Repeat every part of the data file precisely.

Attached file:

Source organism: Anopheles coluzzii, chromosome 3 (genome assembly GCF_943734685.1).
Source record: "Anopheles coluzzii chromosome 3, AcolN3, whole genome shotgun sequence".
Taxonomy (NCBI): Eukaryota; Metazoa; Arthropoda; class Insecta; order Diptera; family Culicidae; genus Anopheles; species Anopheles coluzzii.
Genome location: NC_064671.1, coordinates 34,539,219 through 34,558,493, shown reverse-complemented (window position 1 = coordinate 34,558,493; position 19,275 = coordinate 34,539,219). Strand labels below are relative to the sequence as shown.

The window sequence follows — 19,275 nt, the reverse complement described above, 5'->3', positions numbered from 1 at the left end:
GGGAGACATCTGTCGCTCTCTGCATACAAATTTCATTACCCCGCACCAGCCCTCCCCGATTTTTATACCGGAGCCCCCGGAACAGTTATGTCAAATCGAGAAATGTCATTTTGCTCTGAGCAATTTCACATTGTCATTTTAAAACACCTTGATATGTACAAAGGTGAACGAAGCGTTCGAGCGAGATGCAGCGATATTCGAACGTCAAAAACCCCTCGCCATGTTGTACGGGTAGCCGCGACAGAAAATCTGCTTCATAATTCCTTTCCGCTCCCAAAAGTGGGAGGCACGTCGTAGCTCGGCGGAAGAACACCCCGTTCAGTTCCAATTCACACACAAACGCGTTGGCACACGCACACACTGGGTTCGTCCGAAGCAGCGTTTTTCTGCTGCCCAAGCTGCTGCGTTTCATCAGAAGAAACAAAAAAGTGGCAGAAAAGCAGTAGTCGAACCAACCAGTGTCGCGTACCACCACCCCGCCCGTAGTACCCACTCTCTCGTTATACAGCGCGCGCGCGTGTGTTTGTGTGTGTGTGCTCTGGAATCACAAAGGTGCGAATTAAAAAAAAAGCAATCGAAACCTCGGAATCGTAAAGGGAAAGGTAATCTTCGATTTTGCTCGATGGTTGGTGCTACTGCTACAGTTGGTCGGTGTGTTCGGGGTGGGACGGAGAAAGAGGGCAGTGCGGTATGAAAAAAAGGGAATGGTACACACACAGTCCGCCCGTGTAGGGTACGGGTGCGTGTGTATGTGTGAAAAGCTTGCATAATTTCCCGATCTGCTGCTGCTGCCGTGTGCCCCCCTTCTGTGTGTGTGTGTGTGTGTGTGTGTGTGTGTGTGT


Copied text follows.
Source organism: Anopheles coluzzii, chromosome 3 (genome assembly GCF_943734685.1).
Source record: "Anopheles coluzzii chromosome 3, AcolN3, whole genome shotgun sequence".
Taxonomy (NCBI): Eukaryota; Metazoa; Arthropoda; class Insecta; order Diptera; family Culicidae; genus Anopheles; species Anopheles coluzzii.
Genome location: NC_064671.1, coordinates 34,539,219 through 34,558,493, shown reverse-complemented (window position 1 = coordinate 34,558,493; position 19,275 = coordinate 34,539,219). Strand labels below are relative to the sequence as shown.

The window sequence follows — 19,275 nt, the reverse complement described above, 5'->3', positions numbered from 1 at the left end:
GGGAGACATCTGTCGCTCTCTGCATACAAATTTCATTACCCCGCACCAGCCCTCCCCGATTTTTATACCGGAGCCCCCGGAACAGTTATGTCAAATCGAGAAATGTCATTTTGCTCTGAGCAATTTCACATTGTCATTTTAAAACACCTTGATATGTACAAAGGTGAACGAAGCGTTCGAGCGAGATGCAGCGATATTCGAACGTCAAAAACCCCTCGCCATGTTGTACGGGTAGCCGCGACAGAAAATCTGCTTCATAATTCCTTTCCGCTCCCAAAAGTGGGAGGCACGTCGTAGCTCGGCGGAAGAACACCCCGTTCAGTTCCAATTCACACACAAACGCGTTGGCACACGCACACACTGGGTTCGTCCGAAGCAGCGTTTTTCTGCTGCCCAAGCTGCTGCGTTTCATCAGAAGAAACAAAAAAGTGGCAGAAAAGCAGTAGTCGAACCAACCAGTGTCGCGTACCACCACCCCGCCCGTAGTACCCACTCTCTCGTTATACAGCGCGCGCGCGTGTGTTTGTGTGTGTGTGCTCTGGAATCACAAAGGTGCGAATTAAAAAAAAAGCAATCGAAACCTCGGAATCGTAAAGGGAAAGGTAATCTTCGATTTTGCTCGATGGTTGGTGCTACTGCTACAGTTGGTCGGTGTGTTCGGGGTGGGACGGAGAAAGAGGGCAGTGCGGTATGAAAAAAAGGGAATGGTACACACACAGTCCGCCCGTGTAGGGTACGGGTGCGTGTGTATGTGTGAAAAGCTTGCATAATTTCCCGATCTGCTGCTGCTGCCGTGTGCCCCCCTTCTGTGTGTGTGTGTGTGTGTGTGTGTGTGTGTGTGT